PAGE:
US Filing Backs Suit Against Drug Firm
Federal prosecutors: Epilepsy medication was illegally marketedMay 28, 2003 | The Boston Globe The US attorney's office in Boston said in court documents that the drug company Parke-Davis, now Pfizer, gave illegal kickbacks to doctors, including trips to Puerto Rico and tickets to the 1996 Summer Olympics, to prescribe what has become the nation's best-selling anticonvulsant, Neurontin.
The Boston office, the country's most aggressive prosecutor of healthcare fraud, has refused to comment on a civil whistle-blower lawsuit filed more than six years ago against Parke-Davis by David Franklin, a former employee. But by filing a ''statement of interest'' in the case Friday, federal prosecutors for the first time outlined their support of Franklin's case and their belief in his allegations that the company engaged in an illegal marketing scheme to increase sales of its epilepsy drug.
Federal prosecutors yesterday declined to comment on the significance of the filing or whether they are planning to file criminal charges against the company. According to documents filed previously in the Franklin case, the US attorney's office in Boston is negotiating a settlement with Pfizer, which purchased Parke-Davis in 2000. Pfizer executives yesterday declined to comment on the government's filing.
Federal and state prosecutors, angry over the soaring costs of prescription drugs to the state and federal Medicaid program, are increasingly investigating and bringing charges against companies that allegedly market drugs illegally. Costs for Neurontin, in particular, have grown dramatically for Medicaid programs, which provide health insurance to the country's poorest residents. Ohio Medicaid spent $24 million on the drug last year, twice what it spent in 2000. Florida's expenditures tripled to $15 million between 1998 and 2001. And Massachusetts spent $25 million on Neurontin last year, compared with $3 million just three years ago.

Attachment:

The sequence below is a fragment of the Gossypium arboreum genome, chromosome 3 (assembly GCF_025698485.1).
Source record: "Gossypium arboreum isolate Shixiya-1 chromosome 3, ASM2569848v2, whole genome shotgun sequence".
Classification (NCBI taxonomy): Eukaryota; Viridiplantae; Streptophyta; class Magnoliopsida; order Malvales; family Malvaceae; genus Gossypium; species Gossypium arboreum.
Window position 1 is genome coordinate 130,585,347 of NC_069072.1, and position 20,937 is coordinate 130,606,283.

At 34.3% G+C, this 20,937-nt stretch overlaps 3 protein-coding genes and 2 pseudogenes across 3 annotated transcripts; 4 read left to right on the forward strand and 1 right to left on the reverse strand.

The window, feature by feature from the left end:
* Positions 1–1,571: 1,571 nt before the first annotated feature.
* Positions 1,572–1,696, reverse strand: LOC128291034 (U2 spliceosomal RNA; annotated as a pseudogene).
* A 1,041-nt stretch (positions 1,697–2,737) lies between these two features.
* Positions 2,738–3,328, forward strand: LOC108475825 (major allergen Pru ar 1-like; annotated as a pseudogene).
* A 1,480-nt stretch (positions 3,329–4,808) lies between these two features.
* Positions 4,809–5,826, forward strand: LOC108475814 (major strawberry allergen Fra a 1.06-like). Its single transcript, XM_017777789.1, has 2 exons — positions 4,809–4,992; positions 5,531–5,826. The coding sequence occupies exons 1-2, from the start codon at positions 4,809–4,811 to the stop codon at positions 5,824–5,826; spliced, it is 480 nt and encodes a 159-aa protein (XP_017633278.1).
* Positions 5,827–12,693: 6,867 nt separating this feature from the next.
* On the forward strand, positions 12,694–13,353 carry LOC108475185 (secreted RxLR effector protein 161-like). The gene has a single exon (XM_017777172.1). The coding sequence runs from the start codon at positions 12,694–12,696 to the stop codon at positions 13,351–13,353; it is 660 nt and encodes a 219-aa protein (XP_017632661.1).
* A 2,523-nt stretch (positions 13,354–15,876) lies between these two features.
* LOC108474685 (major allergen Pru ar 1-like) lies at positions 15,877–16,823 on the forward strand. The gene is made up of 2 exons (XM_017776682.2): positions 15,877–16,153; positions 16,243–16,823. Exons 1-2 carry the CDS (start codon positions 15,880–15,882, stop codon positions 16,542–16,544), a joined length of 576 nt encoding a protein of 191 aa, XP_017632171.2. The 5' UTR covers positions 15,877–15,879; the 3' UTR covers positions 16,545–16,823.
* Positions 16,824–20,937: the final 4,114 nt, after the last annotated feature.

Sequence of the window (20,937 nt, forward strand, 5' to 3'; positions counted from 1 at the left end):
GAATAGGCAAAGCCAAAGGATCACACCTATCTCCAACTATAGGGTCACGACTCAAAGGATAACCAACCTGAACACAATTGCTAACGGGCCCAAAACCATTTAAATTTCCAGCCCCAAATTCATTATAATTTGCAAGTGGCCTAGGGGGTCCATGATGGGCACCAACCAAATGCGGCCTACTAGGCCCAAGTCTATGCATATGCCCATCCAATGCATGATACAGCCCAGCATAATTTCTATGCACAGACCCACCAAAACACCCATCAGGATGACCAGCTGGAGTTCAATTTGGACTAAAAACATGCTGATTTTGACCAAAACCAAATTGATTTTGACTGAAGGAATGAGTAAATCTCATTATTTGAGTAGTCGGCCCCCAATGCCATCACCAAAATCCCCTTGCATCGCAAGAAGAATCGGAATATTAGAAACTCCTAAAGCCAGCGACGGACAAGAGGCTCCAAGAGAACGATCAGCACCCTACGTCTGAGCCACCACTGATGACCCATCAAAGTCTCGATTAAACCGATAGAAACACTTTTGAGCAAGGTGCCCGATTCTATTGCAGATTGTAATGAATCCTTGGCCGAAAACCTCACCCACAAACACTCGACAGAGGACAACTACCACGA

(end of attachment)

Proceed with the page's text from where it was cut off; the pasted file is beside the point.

Most of these payments were not for prescriptions for epilepsy, but for ''off-label'' uses not approved by the US Food and Drug Administration such as bipolar disease and certain types of pain. It is illegal for a pharmaceutical company to promote its drugs for unapproved conditions, though it is not illegal for physicians to prescribe drugs for off-label uses.
In settlement negotiations, prosecutors would aim to recover some of these expenditures under the False Claims Act making fraudulent claims for payment to the government and the Anti-Kickback Statute.
In the filing Friday, federal prosecutors said Franklin and his attorney, ''presented evidence of an illegal off-label marketing scheme that is rife with false statements and fraudulent conduct all of which had one intended purpose and result increasing sales and, therefore, the claims for off-label uses of Neurontin submitted to Medicaid.''
The filing was to oppose Pfizer's request for summary judgment a ruling in its favor without a trial in the case.
Prosecutors said Parke-Davis misled doctors into believing that programs discussing uses for Neurontin were independent educational programs when they actually were marketing efforts led by Parke-Davis. For example, prosecutors said, Parke-Davis joined in an undisclosed relationship with a company known as Physicians World where Parke-Davis employees transferred to Physicians World to run Parke-Davis's speakers bureau.
At the same time, prosecutors said, a division of Physicians World, known as Professional Post-Graduate Services, purported to be an independent medical education provider that created a program on anticonvulsants for pain, but did not say that Parke-Davis staff planned and developed the program. Thousands of US doctors took the classes.
The US attorney's office said the company gave doctors kickbacks in the form of lavish trips and tickets disguised as educational or consulting payments. In one instance, prosecutors said, Parke-Davis paid for doctors to stay five days in Atlanta during the 1996 Summer Olympics. The doctors stayed at the Chateau Elan Resort and Winery, and the company covered their meals, use of the resort, and motorcoach travel to the games. Agendas for the meeting listed 10.5 hours of business meetings, including one session devoted to off-label uses for Neurontin, prosecutors said.
The government argued that in setting up the Medicaid program, Congress depended on the integrity of doctors' decisions in prescribing drugs, and that it is vital the process ''be untainted by self-interest or improper inducement.''
''For the programs to function in the best interests of public welfare individual patient health as well as the continued fiscal viability of the programs they must function free of the insidious effects of kickbacks and related financial conflicts of interest,'' wrote US Attorney Michael Sullivan and Assistant US Attorney Sara Miron Bloom.